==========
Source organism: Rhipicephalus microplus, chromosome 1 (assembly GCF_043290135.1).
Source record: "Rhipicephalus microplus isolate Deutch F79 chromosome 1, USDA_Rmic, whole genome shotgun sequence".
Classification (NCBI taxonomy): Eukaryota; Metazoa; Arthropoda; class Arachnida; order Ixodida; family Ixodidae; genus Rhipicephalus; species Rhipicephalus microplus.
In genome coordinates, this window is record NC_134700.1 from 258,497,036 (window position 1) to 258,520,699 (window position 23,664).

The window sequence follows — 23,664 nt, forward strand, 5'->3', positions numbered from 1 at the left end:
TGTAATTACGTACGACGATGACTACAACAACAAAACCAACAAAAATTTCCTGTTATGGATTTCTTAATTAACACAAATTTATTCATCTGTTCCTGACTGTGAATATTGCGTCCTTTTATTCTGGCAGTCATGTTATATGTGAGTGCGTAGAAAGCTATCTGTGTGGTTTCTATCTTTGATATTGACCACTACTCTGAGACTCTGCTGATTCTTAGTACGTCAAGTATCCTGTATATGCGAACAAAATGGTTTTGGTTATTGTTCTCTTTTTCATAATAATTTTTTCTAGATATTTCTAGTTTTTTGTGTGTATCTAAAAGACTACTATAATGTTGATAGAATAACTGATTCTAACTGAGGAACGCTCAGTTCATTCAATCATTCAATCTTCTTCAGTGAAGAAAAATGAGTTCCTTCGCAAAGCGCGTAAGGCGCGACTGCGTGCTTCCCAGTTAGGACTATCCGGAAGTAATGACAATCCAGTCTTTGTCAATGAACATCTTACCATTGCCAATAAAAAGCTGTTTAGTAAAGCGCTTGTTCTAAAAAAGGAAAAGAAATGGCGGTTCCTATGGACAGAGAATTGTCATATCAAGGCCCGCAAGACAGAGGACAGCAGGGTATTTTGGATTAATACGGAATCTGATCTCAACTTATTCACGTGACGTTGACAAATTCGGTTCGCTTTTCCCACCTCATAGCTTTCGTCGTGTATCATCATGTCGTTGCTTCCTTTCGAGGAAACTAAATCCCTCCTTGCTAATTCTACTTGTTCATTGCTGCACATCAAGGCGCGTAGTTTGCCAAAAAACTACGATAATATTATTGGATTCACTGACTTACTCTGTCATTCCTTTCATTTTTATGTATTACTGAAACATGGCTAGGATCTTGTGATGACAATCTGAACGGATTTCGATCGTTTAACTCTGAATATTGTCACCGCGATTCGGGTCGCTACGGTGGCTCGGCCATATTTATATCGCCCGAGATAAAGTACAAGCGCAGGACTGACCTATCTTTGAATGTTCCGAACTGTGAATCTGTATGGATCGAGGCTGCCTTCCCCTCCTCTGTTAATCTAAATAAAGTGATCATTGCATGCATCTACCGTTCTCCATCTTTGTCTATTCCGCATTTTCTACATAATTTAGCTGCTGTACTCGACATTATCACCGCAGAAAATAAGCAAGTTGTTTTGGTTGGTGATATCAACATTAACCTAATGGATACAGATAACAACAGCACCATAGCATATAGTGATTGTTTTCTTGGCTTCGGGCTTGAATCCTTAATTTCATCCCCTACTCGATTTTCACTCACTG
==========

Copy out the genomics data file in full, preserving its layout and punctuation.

Source organism: Rhipicephalus microplus, chromosome 1 (assembly GCF_043290135.1).
Source record: "Rhipicephalus microplus isolate Deutch F79 chromosome 1, USDA_Rmic, whole genome shotgun sequence".
Classification (NCBI taxonomy): Eukaryota; Metazoa; Arthropoda; class Arachnida; order Ixodida; family Ixodidae; genus Rhipicephalus; species Rhipicephalus microplus.
In genome coordinates, this window is record NC_134700.1 from 258,497,036 (window position 1) to 258,520,699 (window position 23,664).

The window sequence follows — 23,664 nt, forward strand, 5'->3', positions numbered from 1 at the left end:
TGTAATTACGTACGACGATGACTACAACAACAAAACCAACAAAAATTTCCTGTTATGGATTTCTTAATTAACACAAATTTATTCATCTGTTCCTGACTGTGAATATTGCGTCCTTTTATTCTGGCAGTCATGTTATATGTGAGTGCGTAGAAAGCTATCTGTGTGGTTTCTATCTTTGATATTGACCACTACTCTGAGACTCTGCTGATTCTTAGTACGTCAAGTATCCTGTATATGCGAACAAAATGGTTTTGGTTATTGTTCTCTTTTTCATAATAATTTTTTCTAGATATTTCTAGTTTTTTGTGTGTATCTAAAAGACTACTATAATGTTGATAGAATAACTGATTCTAACTGAGGAACGCTCAGTTCATTCAATCATTCAATCTTCTTCAGTGAAGAAAAATGAGTTCCTTCGCAAAGCGCGTAAGGCGCGACTGCGTGCTTCCCAGTTAGGACTATCCGGAAGTAATGACAATCCAGTCTTTGTCAATGAACATCTTACCATTGCCAATAAAAAGCTGTTTAGTAAAGCGCTTGTTCTAAAAAAGGAAAAGAAATGGCGGTTCCTATGGACAGAGAATTGTCATATCAAGGCCCGCAAGACAGAGGACAGCAGGGTATTTTGGATTAATACGGAATCTGATCTCAACTTATTCACGTGACGTTGACAAATTCGGTTCGCTTTTCCCACCTCATAGCTTTCGTCGTGTATCATCATGTCGTTGCTTCCTTTCGAGGAAACTAAATCCCTCCTTGCTAATTCTACTTGTTCATTGCTGCACATCAAGGCGCGTAGTTTGCCAAAAAACTACGATAATATTATTGGATTCACTGACTTACTCTGTCATTCCTTTCATTTTTATGTATTACTGAAACATGGCTAGGATCTTGTGATGACAATCTGAACGGATTTCGATCGTTTAACTCTGAATATTGTCACCGCGATTCGGGTCGCTACGGTGGCTCGGCCATATTTATATCGCCCGAGATAAAGTACAAGCGCAGGACTGACCTATCTTTGAATGTTCCGAACTGTGAATCTGTATGGATCGAGGCTGCCTTCCCCTCCTCTGTTAATCTAAATAAAGTGATCATTGCATGCATCTACCGTTCTCCATCTTTGTCTATTCCGCATTTTCTACATAATTTAGCTGCTGTACTCGACATTATCACCGCAGAAAATAAGCAAGTTGTTTTGGTTGGTGATATCAACATTAACCTAATGGATACAGATAACAACAGCACCATAGCATATAGTGATTGTTTTCTTGGCTTCGGGCTTGAATCCTTAATTTCATCCCCTACTCGATTTTCACTCACTG